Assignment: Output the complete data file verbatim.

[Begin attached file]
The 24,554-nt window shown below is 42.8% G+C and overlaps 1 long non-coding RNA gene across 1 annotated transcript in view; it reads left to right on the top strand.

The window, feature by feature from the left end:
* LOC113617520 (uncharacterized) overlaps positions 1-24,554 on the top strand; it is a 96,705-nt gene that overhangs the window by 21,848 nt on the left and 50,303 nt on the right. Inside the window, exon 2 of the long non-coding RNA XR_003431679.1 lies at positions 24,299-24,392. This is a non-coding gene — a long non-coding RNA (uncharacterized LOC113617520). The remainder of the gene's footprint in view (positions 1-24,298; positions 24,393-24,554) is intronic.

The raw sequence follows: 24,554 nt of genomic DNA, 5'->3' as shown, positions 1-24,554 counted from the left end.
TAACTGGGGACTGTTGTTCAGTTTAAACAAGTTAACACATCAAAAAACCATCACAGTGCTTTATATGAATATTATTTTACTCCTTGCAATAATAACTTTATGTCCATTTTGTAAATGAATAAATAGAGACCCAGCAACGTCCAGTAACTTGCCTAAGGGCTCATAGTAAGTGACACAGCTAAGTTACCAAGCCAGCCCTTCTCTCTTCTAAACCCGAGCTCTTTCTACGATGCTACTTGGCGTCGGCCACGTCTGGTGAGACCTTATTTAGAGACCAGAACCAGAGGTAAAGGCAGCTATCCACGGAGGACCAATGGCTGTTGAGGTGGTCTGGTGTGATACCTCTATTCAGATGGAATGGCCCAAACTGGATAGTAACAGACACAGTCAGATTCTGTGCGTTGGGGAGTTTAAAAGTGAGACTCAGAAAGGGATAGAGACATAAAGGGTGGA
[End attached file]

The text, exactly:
The 24,554-nt window shown below is 42.8% G+C and overlaps 1 long non-coding RNA gene across 1 annotated transcript in view; it reads left to right on the top strand.

The window, feature by feature from the left end:
* LOC113617520 (uncharacterized) overlaps positions 1-24,554 on the top strand; it is a 96,705-nt gene that overhangs the window by 21,848 nt on the left and 50,303 nt on the right. Inside the window, exon 2 of the long non-coding RNA XR_003431679.1 lies at positions 24,299-24,392. This is a non-coding gene — a long non-coding RNA (uncharacterized LOC113617520). The remainder of the gene's footprint in view (positions 1-24,298; positions 24,393-24,554) is intronic.

The raw sequence follows: 24,554 nt of genomic DNA, 5'->3' as shown, positions 1-24,554 counted from the left end.
TAACTGGGGACTGTTGTTCAGTTTAAACAAGTTAACACATCAAAAAACCATCACAGTGCTTTATATGAATATTATTTTACTCCTTGCAATAATAACTTTATGTCCATTTTGTAAATGAATAAATAGAGACCCAGCAACGTCCAGTAACTTGCCTAAGGGCTCATAGTAAGTGACACAGCTAAGTTACCAAGCCAGCCCTTCTCTCTTCTAAACCCGAGCTCTTTCTACGATGCTACTTGGCGTCGGCCACGTCTGGTGAGACCTTATTTAGAGACCAGAACCAGAGGTAAAGGCAGCTATCCACGGAGGACCAATGGCTGTTGAGGTGGTCTGGTGTGATACCTCTATTCAGATGGAATGGCCCAAACTGGATAGTAACAGACACAGTCAGATTCTGTGCGTTGGGGAGTTTAAAAGTGAGACTCAGAAAGGGATAGAGACATAAAGGGTGGA